I was intrigued. Why? Well you see, here in Australia most writers of fantasy are women, so seeing the opposite happening in the general english-speaking world is interesting. After all, whenever I go overseas I get the ‘why does Australia have so many great female fantasy writers?’ question a lot and I try to have a good answer.

I think the reason is partly to do with there being no market here in Australia for adult fantasy until the 90s, so when one appeared plenty of good books and undiscovered authors were ready and waiting to be found. That doesn’t explain the gender difference though, and the only reason I can find for that is cultural. When I was a teenager the assumption among my peers was that women read fantasy and men read science fiction, so perhaps a lot more women grew up comfortable reading and writing fantasy than men.

But while the gender split here favours the women over the men, it’s by roughly a 2:1 ratio. My search gave the impression that, at best, it’s more like 1:20 in the general market.

In the 80s and 90s there were heaps of books by non-Australian female fantasy writers to choose from. More than I could keep up with. If I go looking for recommended reading lists I see lots of familiar names. But a lot of these women seem to not have any books coming out next year. Or at all. I admit, at that point I did start to wonder if the reasons more women are published than men in Australia is simply ‘because we didn’t stop publishing them’. Still, maybe some stopped writing for personal reasons. Or they only write one every few years and there’s some kind of bad alignment of the stars for publishing fantasy by women next year.

Why aren’t there new female writers filling the gaps, I wondered? I have a pretty even ratio of male/female fans, and plenty of both gender tell me they write fantasy. And one thing you can always be sure of: a LOT of people write fantasy. When a lot of people do something odds are some will be brilliant at it, and while the ratio of good male to female writers may not be even it’s unlikely the ratio is as dramatic as 1:20. (After all, look at Australia’s fantasy writers.)

Even so, at this point I was full of doubts. Maybe I wasn’t finding these women because I wasn’t searching hard or well enough. But in the arena where authors gain the greatest exposure now – the internet – it shouldn’t be harder to find books by women than books by men. After all, if publishers aren’t on the ball with internet-based publicity, it’ll be for books by all their authors, not just the ones by men… right?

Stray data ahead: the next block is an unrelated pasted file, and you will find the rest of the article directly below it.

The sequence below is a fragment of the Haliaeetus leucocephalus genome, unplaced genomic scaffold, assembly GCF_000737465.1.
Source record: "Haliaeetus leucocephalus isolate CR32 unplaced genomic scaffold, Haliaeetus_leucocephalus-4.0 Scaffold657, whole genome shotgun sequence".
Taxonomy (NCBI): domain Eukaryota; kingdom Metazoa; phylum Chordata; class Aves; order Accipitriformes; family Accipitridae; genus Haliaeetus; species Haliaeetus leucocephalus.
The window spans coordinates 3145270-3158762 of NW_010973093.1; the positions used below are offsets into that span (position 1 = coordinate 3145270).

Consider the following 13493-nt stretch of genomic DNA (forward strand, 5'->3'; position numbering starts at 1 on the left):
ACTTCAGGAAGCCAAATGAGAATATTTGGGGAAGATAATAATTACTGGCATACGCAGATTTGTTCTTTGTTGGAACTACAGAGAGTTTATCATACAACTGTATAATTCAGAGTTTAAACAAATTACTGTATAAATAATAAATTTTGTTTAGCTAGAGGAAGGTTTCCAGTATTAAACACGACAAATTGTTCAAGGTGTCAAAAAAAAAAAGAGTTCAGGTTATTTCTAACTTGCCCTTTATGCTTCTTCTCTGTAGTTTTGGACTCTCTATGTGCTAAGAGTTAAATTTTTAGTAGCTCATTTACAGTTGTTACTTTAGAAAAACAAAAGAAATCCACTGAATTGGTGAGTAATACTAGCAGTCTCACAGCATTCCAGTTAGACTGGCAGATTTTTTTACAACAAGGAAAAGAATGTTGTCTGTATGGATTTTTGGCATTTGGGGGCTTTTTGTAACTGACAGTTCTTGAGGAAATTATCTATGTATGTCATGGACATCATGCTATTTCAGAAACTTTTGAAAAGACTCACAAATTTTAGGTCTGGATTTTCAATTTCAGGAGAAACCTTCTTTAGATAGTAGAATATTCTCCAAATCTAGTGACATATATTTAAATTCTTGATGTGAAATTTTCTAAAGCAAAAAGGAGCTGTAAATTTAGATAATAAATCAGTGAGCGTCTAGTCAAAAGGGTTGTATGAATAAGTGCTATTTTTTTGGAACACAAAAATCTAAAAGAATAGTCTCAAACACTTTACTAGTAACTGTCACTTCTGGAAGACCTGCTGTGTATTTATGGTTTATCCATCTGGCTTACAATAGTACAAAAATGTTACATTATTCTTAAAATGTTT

Next I considered what I know about publishing and bestsellers.

1) New authors are a gamble for a publisher. Chances are their book/series won’t earn out its advance. They take on new authors in the hope some will succeed.

2) Midlist authors are those whose books do consistently earn out their advance, but don’t make much more. In more ruthless markets, if their earnings drop or level out they may find they can’t sell their next book.

3) Bestsellers make extra money which allows publishers to take on more of 1) in the hopes some will become 3), and hopefully continue to support 2).

Not surprisingly, publishers like uber-bestsellers like Twilight and Game of Thrones that made extra money so they can grow as a business. So of the many brilliant manuscripts to reach a publisher’s desk, odds are the ones similar to what’s earning gadzillions of dollars are going to be picked up.

And then what we have is a trend. These days the author is increasingly part of the book’s package, and as a group they come to represent their genre. Their gender shouldn’t matter, but if most of the latest trend is written mainly by men or women it creates the false impression that only people of that gender write it well. And when trends go in cycles of ten or more years you get a whole generation of readers growing up assuming the bias is natural and are unaware that genres really aren’t that limited.

I could be completely wrong. I’m always happy to admit that. I have only observations made during many years association with writers and the publishing industry, and no time to hunt down the exact stats. I suspect the attempts to deal with the bias by publishing women under their initials or non-gender specific pseudonyms like ‘Lou’ and ‘Alex’ means I have missed one or two in my searches, though I did look up the names I wasn’t sure of.

But on the up side: trends pass. Readers get bored with the same old thing. Publishers know this, and that the next uber-bestseller will start a new trend, not be part of an old one. So when they can they take on new writers, both male and female, who do things a little differently to see if it’ll take on.

So if you want to read something fresh and wonderful that might be the Next Big Thing, you’ll increase the odds by reading books by both men and women. In fact, odds are the book that starts the next trend is already out there, since the time between past uber-bestsellers first publication and becoming a ‘craze’ seems to be 3-5 years.

And I can tell you with confidence that, as we Aussies know, if you’re not reading books by women you are missing out on some seriously awesome fantasy.